There’s a category of books that I’ve been thinking about a lot recently. Every time I go to a used book store (usually Magus Books, here in Seattle), I see all these wonderful novels on the shelves that I am oh so tempted to purchase, even though a) I’ve already read them, and b) I already own them. (Since I have my books shelved alphabetically by author, I can even easily find them — once a librarian, always a librarian.) That palpable yearning to buy, again, books that I’ve already read and remember with enormous fondness and pleasure, made me realize that there are some books that I love but will never read again, because I don’t want to spoil “that first fine careless rapture” (as Robert Browning said in a totally different context in his poem “Home Thoughts, From Abroad”) that I had when I first read them.
I have become aware that I have a fear that this rereading will leave me disappointed and wondering what I saw in the novel the first time. This has happened to me before. When I reread Walker Percy’s The Moviegoer for a class I was teaching, I was stunned at how much it had changed since the first time I read it, which was in the early 1960s, right after it won the National Book Award in 1962. It meant so much to me then — I totally identified with the main female character and I was swept up in Percy’s fine writing. But this recent rereading left me cold — I was impatient with the characters (although the writing was still magnificent) and just didn’t see now what I had seen in it then. Why had I liked it — loved it, even — so much before? What did that say about the person who was me those long years ago? This train of thought threw me into a serious funk, because I didn’t want all those years to have changed Percy’s book into one that didn’t interest me now.
So then I started thinking about the books that I felt I’d better not ever reread because I loved them so much the first time. And here’s my list (so far), in no particular order:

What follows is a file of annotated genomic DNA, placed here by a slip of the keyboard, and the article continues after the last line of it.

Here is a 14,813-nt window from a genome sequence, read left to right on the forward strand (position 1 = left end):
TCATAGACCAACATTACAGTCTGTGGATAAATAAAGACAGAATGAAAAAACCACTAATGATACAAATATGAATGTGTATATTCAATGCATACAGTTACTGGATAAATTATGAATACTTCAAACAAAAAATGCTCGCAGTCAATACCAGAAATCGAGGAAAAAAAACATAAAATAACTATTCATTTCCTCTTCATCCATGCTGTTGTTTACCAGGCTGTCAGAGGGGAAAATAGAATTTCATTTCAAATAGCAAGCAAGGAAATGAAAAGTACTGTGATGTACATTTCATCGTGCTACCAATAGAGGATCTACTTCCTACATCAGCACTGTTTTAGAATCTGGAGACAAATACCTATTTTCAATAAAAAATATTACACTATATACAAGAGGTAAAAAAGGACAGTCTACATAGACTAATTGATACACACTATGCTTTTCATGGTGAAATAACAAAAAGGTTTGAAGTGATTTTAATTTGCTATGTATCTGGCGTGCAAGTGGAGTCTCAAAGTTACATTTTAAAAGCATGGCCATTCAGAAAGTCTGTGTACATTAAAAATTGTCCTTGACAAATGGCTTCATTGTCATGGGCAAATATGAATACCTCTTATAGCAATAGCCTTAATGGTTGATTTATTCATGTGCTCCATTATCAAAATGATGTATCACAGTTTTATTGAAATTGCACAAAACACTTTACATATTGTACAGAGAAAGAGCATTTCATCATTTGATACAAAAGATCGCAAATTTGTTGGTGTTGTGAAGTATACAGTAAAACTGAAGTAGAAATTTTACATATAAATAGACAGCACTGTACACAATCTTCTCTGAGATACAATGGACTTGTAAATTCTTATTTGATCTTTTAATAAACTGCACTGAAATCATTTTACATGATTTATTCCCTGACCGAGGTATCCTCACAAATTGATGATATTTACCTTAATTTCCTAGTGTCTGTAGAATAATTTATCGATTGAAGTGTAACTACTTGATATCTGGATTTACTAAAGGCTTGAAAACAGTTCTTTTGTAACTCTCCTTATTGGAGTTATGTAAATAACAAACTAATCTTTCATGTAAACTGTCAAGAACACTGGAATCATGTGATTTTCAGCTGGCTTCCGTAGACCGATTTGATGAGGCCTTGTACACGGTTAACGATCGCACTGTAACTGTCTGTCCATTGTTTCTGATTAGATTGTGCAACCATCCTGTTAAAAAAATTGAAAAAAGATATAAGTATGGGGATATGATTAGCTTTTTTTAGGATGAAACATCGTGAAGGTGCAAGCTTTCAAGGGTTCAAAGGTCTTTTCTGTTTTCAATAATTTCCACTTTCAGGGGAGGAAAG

Doris Lessing’s The Golden Notebook
Pat Conroy’s The Prince of Tides
Simone de Beauvoir’s The Mandarins
John Irving’s The World According to Garp
Paul Scott’s The Raj Quartet
Salman Rushdie’s Midnight’s Children
J. G. Farrell’s The Siege of Krishnapur and The Singapore Grip
Gail Godwin’s The Odd Woman
Merle Miller’s A Gay and Melancholy Sound
Clancy Sigal’s Going Away
David James Duncan’s The Brothers K
Guy Gavriel Kay’s The Lions of Al-Rassan
Even as I write this, though, I find myself thinking about how terrific it would be to pick up Kay’s book again and be drawn into the world he created, and those fascinating characters, and wondering if I’d cry at the end of the book as I did the first time I read it; and how I’m sure that I would still adore The Odd Woman, even 35-plus years after I read it for the first time, and that family Duncan invented…. But I’m going to try to resist. All the novels on my list were perfect for me the first time I read them. Perhaps it’s too much to ask to have them remain the same book, when I’m no longer the same person who first read them, so many years ago.
I’d love to hear what books fall into this category for you.